Roe said a few pockets of the country still have restrictions in place, and both Kansas and Missouri, along with grain associations, are working to finalize changes to allow summertime E15 sales in the Kansas City metro area. Roe expected regulations to be lifted this winter.

“I’d say it is one of the biggest shining lights we’ve been working on,” said Roe, adding that 50% of the Kansas population is in that region, doubling the potential E15 consumers in Kansas and greatly increasing the potential Missouri customers.

Other states are seeing benefits, too. Amid the impact of COVID, the Iowa Department of Revenue reported in April a 38% jump in E15 sales across Iowa in 2019, totaling a record high at 47.4 million gallons purchased by Iowa motorists.

In Nebraska, more than 30 new stations were added in 2019, according to the Nebraska Ethanol Board. Minnesota, which had just 14 E15 stations in 2015, now has more than 350, according to the Minnesota Corn Growers Association. Minnesota drivers pumped more than 70 million gallons of E15 in 2019, which is more than triple the volume from just two years ago.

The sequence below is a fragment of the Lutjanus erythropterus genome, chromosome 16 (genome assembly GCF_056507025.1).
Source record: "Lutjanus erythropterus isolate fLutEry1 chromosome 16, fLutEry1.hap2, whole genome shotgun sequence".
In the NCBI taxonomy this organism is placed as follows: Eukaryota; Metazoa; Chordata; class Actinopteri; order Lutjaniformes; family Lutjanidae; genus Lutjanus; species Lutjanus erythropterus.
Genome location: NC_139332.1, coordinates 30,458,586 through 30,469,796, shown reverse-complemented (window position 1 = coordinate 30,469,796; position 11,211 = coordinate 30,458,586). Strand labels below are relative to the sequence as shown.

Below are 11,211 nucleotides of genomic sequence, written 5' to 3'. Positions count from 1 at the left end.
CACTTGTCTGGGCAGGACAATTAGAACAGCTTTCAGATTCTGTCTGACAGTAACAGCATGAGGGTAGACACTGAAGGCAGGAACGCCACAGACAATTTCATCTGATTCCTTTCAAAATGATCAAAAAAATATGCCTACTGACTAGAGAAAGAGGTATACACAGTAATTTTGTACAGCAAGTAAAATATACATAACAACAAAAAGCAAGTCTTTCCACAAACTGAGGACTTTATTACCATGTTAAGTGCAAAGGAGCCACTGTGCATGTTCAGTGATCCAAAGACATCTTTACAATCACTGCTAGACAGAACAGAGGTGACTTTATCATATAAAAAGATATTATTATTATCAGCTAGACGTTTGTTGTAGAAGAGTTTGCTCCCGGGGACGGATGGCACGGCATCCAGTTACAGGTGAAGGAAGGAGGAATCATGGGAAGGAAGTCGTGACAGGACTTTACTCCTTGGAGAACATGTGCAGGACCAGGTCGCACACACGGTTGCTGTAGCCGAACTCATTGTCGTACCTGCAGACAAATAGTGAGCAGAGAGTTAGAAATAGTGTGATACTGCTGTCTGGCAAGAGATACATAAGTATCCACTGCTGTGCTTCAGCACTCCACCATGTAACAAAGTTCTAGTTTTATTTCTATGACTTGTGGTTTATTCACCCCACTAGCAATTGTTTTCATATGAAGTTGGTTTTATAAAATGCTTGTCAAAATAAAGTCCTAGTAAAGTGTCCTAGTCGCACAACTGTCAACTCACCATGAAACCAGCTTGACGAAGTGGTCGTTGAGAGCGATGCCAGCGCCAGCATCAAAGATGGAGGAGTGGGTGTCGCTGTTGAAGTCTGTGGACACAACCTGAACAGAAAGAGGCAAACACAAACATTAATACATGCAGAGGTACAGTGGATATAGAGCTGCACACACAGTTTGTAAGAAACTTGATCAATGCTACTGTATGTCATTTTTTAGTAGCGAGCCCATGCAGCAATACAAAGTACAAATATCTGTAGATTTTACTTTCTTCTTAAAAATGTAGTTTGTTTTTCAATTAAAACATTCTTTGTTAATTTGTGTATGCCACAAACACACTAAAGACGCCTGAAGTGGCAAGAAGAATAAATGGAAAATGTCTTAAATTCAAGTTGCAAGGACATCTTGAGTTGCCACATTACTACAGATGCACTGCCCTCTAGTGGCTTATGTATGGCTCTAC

Even respected political leaders have endorsed the benefits of using ethanol in much higher volumes. In 2019, Sen. Chuck Grassley, R-Iowa, and former Sen. Timothy Wirth, D-CO, wrote a bipartisan message stating the use of E-15 as a solution to the nation’s energy and climate challenges.

All told, about 2,250 sites are currently selling E15 across the country—a more than 10% uptick from December of last year, according to the biofuel trade organization Growth Energy. Federal grant funding has helped offset costs to retrofit stations with blender technology. In October, the U.S. Department of Agriculture awarded $22 million to 40 recipients in 14 states, including Missouri, Kansas and Nebraska.

In the past year, Kansas Corn has helped nine stations improve pump technology, Roe said.

“It is usually priced $0.05 lower than E10,” Roe said. “You don’t have the drop off of fuel efficiency. It is a cheaper fuel, cleaner fuel.”

Impact to Kansas stations

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Photo courtesy of Kansas Corn.

Even with fewer drivers going to work, school and on vacations, Growth Energy CEO Emily Skor this fall called E15 a bright spot amid a pandemic.

“The really good news that I saw coming out of COVID is that E15 sales increased 10% despite the huge plummet we experienced in fuel demand,” she stated.

The expansion includes some of the industry’s biggest names adding E15, such as Casey’s in Kansas. About 50 locations across Kansas now offer E15 blends or higher with more expected to come online in 2021.

At his pumps, Phil Neer, who owns a group of Jump Start stations in the Wichita metro area, said the USDA grant helped him install blender pump technology at one of his Wichita Jump Start locations. Neer now has 15 stations offering higher blends of ethanol, including E15.